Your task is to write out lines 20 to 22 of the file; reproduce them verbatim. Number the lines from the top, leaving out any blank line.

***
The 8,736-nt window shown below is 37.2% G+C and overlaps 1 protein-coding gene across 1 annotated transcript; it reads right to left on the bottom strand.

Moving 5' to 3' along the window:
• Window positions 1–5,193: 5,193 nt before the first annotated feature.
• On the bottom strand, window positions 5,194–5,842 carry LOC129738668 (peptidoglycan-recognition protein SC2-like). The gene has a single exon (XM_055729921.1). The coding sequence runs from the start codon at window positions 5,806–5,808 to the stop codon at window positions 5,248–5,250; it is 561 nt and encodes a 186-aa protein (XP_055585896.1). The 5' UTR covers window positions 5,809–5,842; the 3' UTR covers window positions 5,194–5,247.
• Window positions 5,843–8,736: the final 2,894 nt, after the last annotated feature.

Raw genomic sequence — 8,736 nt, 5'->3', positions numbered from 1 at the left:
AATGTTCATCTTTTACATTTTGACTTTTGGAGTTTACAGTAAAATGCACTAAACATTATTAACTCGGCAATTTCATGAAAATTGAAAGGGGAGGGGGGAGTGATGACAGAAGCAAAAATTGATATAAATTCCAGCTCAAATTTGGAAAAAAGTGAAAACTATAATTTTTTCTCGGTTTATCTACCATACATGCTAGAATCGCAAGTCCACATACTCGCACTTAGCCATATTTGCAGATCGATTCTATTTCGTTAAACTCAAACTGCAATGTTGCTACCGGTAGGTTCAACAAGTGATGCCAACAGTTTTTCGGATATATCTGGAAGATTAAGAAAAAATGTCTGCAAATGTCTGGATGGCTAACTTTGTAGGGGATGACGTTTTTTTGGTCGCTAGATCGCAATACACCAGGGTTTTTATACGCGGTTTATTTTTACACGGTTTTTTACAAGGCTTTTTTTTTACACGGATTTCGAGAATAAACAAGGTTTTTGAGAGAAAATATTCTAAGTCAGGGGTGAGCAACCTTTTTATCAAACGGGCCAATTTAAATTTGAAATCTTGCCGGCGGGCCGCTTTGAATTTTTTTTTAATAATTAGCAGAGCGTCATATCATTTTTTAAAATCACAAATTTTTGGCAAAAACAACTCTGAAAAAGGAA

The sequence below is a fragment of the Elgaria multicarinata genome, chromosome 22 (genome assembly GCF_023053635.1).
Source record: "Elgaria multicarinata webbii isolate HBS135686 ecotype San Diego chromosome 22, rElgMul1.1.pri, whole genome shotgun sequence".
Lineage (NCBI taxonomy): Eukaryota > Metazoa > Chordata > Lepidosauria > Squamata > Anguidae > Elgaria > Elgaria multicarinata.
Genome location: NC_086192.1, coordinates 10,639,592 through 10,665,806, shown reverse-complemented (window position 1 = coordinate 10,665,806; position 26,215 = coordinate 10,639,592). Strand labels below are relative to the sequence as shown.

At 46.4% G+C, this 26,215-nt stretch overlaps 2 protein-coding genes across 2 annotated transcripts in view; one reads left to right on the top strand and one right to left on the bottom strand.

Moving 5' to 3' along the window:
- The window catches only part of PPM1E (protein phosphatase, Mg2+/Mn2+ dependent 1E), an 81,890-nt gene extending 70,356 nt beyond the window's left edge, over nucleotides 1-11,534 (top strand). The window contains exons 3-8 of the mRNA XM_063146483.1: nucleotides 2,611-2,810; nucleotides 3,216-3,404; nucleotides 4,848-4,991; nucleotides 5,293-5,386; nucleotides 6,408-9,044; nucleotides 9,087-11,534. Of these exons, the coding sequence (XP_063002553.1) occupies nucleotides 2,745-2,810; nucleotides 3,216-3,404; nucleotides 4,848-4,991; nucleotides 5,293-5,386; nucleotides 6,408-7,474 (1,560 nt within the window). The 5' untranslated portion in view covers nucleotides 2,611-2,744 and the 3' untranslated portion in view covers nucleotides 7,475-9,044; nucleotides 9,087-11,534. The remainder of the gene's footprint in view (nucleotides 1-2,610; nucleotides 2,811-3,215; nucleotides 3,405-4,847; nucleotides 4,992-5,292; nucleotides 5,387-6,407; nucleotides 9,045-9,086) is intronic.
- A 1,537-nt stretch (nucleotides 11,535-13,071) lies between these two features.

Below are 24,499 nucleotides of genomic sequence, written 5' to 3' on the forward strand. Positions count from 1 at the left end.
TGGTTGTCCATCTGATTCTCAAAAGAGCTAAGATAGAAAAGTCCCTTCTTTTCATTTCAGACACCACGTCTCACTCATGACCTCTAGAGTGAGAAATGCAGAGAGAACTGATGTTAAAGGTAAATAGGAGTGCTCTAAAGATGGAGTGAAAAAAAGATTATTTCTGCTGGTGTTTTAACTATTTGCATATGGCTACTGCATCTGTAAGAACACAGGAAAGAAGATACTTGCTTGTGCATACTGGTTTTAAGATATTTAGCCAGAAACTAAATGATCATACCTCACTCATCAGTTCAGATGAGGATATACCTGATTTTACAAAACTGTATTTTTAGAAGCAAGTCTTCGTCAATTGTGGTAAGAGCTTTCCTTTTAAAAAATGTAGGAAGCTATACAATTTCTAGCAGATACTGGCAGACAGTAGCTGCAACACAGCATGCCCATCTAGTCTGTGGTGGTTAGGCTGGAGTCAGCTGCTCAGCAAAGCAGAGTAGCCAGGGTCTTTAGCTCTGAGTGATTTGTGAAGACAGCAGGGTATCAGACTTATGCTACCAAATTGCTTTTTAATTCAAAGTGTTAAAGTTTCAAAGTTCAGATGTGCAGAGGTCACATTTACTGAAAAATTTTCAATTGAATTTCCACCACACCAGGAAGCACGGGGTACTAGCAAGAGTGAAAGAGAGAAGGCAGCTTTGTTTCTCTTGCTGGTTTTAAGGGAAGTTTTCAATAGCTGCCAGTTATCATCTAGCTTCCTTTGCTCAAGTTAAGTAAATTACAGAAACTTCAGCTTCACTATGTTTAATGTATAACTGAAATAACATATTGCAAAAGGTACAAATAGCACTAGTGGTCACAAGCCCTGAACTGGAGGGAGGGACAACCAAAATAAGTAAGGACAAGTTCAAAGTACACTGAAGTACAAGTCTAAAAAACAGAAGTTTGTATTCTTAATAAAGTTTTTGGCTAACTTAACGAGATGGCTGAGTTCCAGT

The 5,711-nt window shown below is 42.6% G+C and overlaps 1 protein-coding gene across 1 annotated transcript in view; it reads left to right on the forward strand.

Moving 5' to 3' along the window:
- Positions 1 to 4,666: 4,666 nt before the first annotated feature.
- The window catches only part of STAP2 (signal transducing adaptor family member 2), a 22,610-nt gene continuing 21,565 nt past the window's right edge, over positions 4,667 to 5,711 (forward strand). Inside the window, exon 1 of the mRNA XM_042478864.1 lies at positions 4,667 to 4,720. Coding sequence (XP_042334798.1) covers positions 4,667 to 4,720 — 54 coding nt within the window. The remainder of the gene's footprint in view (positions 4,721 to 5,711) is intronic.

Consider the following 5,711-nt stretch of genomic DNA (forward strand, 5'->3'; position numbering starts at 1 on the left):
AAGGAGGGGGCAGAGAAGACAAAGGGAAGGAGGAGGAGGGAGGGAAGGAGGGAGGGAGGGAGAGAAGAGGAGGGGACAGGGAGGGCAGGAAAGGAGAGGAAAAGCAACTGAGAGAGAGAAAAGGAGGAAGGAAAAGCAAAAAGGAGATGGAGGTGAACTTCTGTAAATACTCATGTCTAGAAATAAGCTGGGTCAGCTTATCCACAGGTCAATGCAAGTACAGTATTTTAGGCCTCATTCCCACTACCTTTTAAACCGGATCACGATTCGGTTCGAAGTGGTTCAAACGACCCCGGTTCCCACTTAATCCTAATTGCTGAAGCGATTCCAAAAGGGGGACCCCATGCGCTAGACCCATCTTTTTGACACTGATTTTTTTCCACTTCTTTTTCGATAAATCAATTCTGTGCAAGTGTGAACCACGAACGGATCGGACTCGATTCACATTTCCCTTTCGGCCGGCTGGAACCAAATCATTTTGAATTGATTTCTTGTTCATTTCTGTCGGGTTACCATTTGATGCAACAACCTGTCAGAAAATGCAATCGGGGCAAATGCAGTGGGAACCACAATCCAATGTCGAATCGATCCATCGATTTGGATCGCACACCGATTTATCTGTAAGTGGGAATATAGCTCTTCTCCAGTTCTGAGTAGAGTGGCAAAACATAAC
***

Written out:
- Positions 1 to 4,666: 4,666 nt before the first annotated feature.
- The window catches only part of STAP2 (signal transducing adaptor family member 2), a 22,610-nt gene continuing 21,565 nt past the window's right edge, over positions 4,667 to 5,711 (forward strand). Inside the window, exon 1 of the mRNA XM_042478864.1 lies at positions 4,667 to 4,720. Coding sequence (XP_042334798.1) covers positions 4,667 to 4,720 — 54 coding nt within the window. The remainder of the gene's footprint in view (positions 4,721 to 5,711) is intronic.

Consider the following 5,711-nt stretch of genomic DNA (forward strand, 5'->3'; position numbering starts at 1 on the left):